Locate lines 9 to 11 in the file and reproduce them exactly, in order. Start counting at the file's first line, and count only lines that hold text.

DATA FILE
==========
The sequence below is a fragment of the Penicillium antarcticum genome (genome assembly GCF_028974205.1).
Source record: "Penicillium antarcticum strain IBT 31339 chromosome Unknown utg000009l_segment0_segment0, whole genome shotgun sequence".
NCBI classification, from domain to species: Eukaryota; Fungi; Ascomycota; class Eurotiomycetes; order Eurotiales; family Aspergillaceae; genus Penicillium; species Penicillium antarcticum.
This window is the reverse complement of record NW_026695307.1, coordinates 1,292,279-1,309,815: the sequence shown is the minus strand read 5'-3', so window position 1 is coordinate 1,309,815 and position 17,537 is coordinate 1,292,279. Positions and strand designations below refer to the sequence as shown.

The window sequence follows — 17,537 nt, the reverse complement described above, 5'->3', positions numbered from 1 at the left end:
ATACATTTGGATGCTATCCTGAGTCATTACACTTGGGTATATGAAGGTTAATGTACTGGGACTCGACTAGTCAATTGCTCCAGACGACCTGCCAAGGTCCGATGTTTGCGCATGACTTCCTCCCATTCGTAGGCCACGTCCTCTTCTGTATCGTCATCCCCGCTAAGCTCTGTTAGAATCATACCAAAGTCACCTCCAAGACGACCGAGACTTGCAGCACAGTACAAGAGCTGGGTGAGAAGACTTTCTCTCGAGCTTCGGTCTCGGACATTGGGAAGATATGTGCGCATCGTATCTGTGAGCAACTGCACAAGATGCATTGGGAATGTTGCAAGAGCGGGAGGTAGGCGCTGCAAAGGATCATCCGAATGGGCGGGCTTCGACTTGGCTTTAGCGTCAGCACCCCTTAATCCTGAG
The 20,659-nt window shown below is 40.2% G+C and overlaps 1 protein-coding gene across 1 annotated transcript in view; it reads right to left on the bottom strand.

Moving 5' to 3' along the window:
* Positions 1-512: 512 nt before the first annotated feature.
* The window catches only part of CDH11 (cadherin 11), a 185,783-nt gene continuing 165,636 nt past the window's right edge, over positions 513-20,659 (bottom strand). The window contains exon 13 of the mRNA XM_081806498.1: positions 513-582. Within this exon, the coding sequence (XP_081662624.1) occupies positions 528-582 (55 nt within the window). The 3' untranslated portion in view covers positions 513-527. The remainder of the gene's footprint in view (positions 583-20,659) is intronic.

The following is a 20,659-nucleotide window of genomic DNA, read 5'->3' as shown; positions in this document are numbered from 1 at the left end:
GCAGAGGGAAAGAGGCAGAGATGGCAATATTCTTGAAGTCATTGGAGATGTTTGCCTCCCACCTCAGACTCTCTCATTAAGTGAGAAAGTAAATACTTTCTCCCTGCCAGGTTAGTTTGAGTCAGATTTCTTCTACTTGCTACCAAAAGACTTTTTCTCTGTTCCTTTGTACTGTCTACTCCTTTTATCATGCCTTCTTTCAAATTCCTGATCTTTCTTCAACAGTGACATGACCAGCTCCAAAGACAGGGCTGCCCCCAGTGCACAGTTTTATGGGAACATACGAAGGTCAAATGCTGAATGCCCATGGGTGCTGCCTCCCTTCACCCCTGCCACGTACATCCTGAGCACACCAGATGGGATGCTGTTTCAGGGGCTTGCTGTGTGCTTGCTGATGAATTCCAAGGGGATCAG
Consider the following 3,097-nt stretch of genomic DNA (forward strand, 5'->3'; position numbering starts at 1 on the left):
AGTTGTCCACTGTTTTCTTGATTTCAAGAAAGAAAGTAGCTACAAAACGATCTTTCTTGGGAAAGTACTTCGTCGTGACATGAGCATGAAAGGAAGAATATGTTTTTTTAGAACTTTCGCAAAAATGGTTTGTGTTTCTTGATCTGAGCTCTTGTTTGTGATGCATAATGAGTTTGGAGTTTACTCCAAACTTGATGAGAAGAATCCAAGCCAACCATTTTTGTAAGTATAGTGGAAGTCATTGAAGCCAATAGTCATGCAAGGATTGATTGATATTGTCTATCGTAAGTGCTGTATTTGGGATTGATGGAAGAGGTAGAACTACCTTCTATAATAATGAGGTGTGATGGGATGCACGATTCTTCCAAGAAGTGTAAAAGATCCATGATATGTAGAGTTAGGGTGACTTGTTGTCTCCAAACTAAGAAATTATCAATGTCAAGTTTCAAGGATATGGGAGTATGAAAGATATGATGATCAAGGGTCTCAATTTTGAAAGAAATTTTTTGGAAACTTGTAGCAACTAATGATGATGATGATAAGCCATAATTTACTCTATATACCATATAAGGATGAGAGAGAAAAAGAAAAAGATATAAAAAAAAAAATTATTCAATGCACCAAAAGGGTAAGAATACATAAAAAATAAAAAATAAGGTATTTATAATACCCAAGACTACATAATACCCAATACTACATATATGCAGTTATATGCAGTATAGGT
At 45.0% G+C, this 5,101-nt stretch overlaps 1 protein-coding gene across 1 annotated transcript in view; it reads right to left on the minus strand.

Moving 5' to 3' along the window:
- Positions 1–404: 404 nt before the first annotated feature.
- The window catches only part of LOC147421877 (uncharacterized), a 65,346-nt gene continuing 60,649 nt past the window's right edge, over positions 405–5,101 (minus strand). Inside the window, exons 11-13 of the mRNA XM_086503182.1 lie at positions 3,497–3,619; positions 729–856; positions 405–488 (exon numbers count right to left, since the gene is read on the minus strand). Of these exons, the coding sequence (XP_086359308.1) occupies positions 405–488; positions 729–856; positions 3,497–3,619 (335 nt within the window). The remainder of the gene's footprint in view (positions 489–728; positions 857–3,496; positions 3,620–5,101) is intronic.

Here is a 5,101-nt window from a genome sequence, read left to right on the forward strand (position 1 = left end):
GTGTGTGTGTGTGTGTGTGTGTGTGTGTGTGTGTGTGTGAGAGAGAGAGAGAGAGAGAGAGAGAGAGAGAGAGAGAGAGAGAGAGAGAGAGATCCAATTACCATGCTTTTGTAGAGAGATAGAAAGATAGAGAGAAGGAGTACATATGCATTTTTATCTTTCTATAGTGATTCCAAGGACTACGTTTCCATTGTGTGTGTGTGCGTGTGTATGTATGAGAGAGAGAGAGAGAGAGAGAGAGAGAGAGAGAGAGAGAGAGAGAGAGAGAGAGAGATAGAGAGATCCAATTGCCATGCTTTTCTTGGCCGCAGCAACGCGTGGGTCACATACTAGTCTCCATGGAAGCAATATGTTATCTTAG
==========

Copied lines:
* Positions 1-512: 512 nt before the first annotated feature.
* The window catches only part of CDH11 (cadherin 11), a 185,783-nt gene continuing 165,636 nt past the window's right edge, over positions 513-20,659 (bottom strand). The window contains exon 13 of the mRNA XM_081806498.1: positions 513-582. Within this exon, the coding sequence (XP_081662624.1) occupies positions 528-582 (55 nt within the window). The 3' untranslated portion in view covers positions 513-527. The remainder of the gene's footprint in view (positions 583-20,659) is intronic.

The following is a 20,659-nucleotide window of genomic DNA, read 5'->3' as shown; positions in this document are numbered from 1 at the left end: